Bill would ban hourly-rate motels across Nashville

(Photo: WKRN)

NASHVILLE, Tenn. (WKRN) – It’s a legal business that will attract illegal activity: hotels and motels that rent rooms by the hour.

Now, a Metro councilman wants to ban hourly-rate hotels across Davidson County.

“We kind of know what goes on at hourly-rate hotels and motels and what the issues are” said Councilman Jeff Syracuse, who represents District 15 in Donelson. “If you look at the crime statistics, they’re higher there than other motel and hotels throughout the county.”

Jeff Syracuse (Photo: WKRN)

Syracuse says he doesn’t want to shut down the hotels, but he wants them to rent rooms for 10 hours or more.

“In this day and age in Nashville, I think it does give them an opportunity to re-brand and cater to families that want a more cost-efficient place to stay,” Syracuse says.

He says hourly-rate motels also have a negative impact on a neighborhood’s economy because they often attract seedy, if not dangerous, elements.

“It’s just a breeding ground for bad behavior,” Syracuse said. “Prostitution, illicit drugs, even potentially human trafficking.”

(Photo: WKRN)

The TBI has said that Nashville is a hotbed for human trafficking, with the average age of a human trafficking victim being 13.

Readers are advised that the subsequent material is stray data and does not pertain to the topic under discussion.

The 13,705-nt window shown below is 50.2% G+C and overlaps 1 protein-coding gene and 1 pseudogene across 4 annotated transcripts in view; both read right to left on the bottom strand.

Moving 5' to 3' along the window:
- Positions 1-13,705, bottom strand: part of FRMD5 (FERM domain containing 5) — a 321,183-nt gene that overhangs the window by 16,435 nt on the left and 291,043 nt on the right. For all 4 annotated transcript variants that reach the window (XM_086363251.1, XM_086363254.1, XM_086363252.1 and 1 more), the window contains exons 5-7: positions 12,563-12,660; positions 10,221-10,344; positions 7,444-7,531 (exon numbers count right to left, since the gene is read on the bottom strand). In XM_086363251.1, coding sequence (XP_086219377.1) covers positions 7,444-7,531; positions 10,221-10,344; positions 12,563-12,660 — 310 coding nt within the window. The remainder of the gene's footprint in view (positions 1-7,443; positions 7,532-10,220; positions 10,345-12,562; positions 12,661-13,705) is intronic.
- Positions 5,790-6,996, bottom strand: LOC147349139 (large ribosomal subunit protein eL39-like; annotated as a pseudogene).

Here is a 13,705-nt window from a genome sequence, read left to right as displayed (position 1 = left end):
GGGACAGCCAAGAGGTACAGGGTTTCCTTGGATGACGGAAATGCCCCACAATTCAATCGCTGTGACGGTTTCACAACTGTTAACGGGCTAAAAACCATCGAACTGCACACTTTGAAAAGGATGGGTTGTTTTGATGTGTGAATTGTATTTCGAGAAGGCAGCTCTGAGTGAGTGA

Davidson County Assistant District Attorney Tammy Meade called Syracuse’s bill a good start in the fight against human trafficking.

“It happens in every zip code in this city and in every level of hotel in this city,” Meade told News 2. “The bill won’t eradicate human trafficking but it will be an excellent start at maybe curbing some of those issues we have.”

Meade is hopeful that ending hourly-rate hotel rooms will also curb traditional street prostitution and drug use.

“It happens more at hourly-rate hotels,” said Meade. “They’ll buy the drugs there, they’ll check into the hotel to use the drugs and by eradicating that type of establishment it may allow the city to address those issues and clean the area up a little bit.”

Memphis already has a similar law in place. Metro-Nashville council will take up the issue at their next meeting on June 20.